William McKelvy

​Associate Professor of English
PhD, University of Virginia
research interests:
  • Nineteenth-century British literature and culture
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    • Washington University
    • CB 1122
    • One Brookings Dr.
    • St. Louis, MO 63130-4899
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    Professor McKelvy studies and teaches British literature of the long nineteenth century with particular interests in the fields of Literature and Religion, the History of Reading, and Literature and the Arts.

    William R. McKelvy's essays and reviews have appeared in English Literary History, Essays in Criticism, George Eliot-George Henry Lewes Studies, the Journal of British Studies, Nineteenth-Century Prose, Style, Victorian Institutes Journal, Victorian Literature and Culture, Victorian Poetry, and the Yearbook of English Studies. His award-winning, revisionary literary history The English Cult of Literature: devoted readers, 1774-1880 (2007) is widely recognized as an important contribution to an early stage of the current religious turn in nineteenth-century British cultural studies. Recent works in this scholarly field include “The Importance of Being Ezra: Canons and Conversions in The Moonstone” in ELH (2019) and the chapter “Empire, Race, and Nation” in The Cambridge Companion to Religion in Victorian Literary Culture (forthcoming, 2024). McKelvy is currently completing a monograph entitled Portraits of the Artist in the Age of Steam. Earlier publications drawn from that research include “Iconic Destiny and ‘The Lady of Shalott’: Living in a World of Images” and “The Woman in White and Graphic Sex” in Victorian Literature and Culture (2007).

    Since 2013, McKelvy has been Associate Editor of the Victorian Literature and Culture Series published by the University of Virginia Press, and in 2020 he started serving as Associate Editor of the widely subscribed Oxford Bibliographies: Victorian Literature.


    • Graduate Student Senate Special Recognition for Mentoring Award, 2007
    • Faculty Research Grant, Washington University, 2002
    • Dissertation Fellowship, Department of English, University of Virginia, Fall 1996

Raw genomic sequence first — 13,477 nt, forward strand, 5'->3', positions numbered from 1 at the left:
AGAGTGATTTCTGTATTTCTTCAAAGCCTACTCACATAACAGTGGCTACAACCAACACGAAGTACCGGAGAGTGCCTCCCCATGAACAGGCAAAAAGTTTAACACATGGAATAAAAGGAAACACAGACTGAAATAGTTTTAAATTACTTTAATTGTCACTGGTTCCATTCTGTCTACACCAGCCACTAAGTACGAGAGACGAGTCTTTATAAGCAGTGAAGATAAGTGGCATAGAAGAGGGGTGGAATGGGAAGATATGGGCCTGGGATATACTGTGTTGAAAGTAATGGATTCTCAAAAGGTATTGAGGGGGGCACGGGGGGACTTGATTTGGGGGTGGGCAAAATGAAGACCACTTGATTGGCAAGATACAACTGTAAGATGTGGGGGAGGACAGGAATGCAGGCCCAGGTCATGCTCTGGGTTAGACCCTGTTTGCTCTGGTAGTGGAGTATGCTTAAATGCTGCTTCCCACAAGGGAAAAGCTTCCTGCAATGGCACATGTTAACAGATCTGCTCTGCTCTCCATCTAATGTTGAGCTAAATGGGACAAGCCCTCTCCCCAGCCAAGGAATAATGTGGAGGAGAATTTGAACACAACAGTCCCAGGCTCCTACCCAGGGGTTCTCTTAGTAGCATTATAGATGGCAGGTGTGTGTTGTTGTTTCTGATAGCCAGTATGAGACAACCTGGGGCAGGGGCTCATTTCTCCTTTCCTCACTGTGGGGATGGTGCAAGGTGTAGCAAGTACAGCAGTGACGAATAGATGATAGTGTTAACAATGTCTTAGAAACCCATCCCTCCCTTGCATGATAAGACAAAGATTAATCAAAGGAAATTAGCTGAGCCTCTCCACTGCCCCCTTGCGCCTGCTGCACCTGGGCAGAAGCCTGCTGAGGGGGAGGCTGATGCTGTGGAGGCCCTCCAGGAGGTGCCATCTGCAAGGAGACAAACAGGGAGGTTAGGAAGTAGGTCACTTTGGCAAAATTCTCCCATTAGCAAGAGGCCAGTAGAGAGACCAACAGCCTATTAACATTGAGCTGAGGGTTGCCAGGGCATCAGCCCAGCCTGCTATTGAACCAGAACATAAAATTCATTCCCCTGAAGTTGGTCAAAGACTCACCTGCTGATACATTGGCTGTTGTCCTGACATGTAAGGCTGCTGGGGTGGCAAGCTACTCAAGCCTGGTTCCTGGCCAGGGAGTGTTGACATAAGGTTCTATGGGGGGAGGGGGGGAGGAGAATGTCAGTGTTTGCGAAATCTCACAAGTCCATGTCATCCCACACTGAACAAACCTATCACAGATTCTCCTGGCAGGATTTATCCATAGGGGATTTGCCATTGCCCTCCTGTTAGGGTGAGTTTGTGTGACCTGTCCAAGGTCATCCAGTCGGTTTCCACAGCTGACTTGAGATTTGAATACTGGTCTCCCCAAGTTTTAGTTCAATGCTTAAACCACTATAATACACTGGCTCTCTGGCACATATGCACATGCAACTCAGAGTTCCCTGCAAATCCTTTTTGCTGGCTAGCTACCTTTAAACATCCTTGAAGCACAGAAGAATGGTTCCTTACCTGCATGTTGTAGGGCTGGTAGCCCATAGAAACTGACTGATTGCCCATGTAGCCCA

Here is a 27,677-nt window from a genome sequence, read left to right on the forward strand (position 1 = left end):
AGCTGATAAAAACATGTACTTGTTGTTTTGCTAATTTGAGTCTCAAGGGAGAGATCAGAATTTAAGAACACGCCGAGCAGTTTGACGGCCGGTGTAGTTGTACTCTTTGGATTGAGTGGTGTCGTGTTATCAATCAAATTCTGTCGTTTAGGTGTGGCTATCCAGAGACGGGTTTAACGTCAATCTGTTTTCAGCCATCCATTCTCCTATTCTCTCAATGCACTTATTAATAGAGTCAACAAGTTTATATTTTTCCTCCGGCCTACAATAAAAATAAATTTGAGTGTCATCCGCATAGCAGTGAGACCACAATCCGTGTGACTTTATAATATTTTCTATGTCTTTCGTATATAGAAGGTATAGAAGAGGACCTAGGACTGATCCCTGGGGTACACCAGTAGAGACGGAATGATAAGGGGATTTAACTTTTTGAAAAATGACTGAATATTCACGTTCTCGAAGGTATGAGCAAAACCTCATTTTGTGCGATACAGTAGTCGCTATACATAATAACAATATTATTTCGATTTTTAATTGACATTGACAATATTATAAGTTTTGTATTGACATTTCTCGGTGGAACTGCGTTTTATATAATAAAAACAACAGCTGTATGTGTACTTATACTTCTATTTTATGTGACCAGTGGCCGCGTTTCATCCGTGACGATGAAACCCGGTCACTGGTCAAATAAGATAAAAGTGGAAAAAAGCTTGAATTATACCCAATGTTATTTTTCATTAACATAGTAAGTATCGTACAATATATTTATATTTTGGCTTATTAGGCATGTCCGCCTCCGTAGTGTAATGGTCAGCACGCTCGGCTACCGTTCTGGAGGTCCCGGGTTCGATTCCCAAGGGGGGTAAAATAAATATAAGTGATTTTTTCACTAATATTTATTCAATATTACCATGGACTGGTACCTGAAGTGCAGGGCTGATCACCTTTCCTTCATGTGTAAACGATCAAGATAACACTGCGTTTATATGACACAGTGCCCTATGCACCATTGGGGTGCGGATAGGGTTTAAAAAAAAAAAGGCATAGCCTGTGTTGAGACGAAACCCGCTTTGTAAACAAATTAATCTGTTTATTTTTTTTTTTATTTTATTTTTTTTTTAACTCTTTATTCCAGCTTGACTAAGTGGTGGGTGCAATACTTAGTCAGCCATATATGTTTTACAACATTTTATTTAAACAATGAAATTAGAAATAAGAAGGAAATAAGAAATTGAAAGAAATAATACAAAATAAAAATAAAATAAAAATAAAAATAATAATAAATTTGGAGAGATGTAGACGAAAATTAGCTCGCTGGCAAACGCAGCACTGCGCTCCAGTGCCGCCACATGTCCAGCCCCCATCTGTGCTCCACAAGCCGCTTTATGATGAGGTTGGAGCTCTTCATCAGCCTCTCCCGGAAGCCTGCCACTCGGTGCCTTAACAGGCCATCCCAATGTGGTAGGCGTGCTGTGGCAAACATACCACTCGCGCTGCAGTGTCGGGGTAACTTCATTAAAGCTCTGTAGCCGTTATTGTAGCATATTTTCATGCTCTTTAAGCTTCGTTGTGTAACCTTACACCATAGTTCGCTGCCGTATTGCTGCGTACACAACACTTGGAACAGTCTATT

• McGregor Scholarship, Saint Deiniol's Library, Wales, 1996
    • Arnstein Prize for Dissertation Research in Victorian Studies, 1995
    • DuPont Fellowship, University of Virginia, 1993-95
    • Winner, Memphis Magazine Fiction Writing Awards, 1989


    • L14 151: Literature Seminar for Freshmen: The Detective Fiction from Poe to Doyle
    • L14 462: Topics in English Literature II: Best Sellers and Baggy Monsters: Victorian Serial Fiction
    • L14 2152: Literature in English: Modern Texts and Contexts
    • L14 325: Selected English & American Writers: Charlotte Bronte
    • L14 418: Victorian Literature & Postcolonial Studies
    • L14 519: Seminar: Work of Art in the Age of Steam
    • L14 376: The Victorian Period
    The English Cult of Literature: Devoted Readers, 1774–1880 (Victorian Literature and Culture)

    The English Cult of Literature: Devoted Readers, 1774–1880 (Victorian Literature and Culture)

    What constitutes reading? This is the question William McKelvy asks in The English Cult of Literature. Is it a theory of interpretation or a physical activity, a process determined by hermeneutic destiny or by paper, ink, hands, and eyes? McKelvy seeks to transform the nineteenth-century field of "Religion and Literature" into "Reading and Religion," emphasizing both the material and the institutional contexts for each. In doing so, he hopes to recover the ways in which modern literary authority developed in dialogue with a politically reconfigured religious authority.The received wisdom has been that England’s literary tradition was modernity's most promising religion because the established forms of Christianity, wounded in the Enlightenment, inevitably gave up their hold on the imagination and on the political sphere.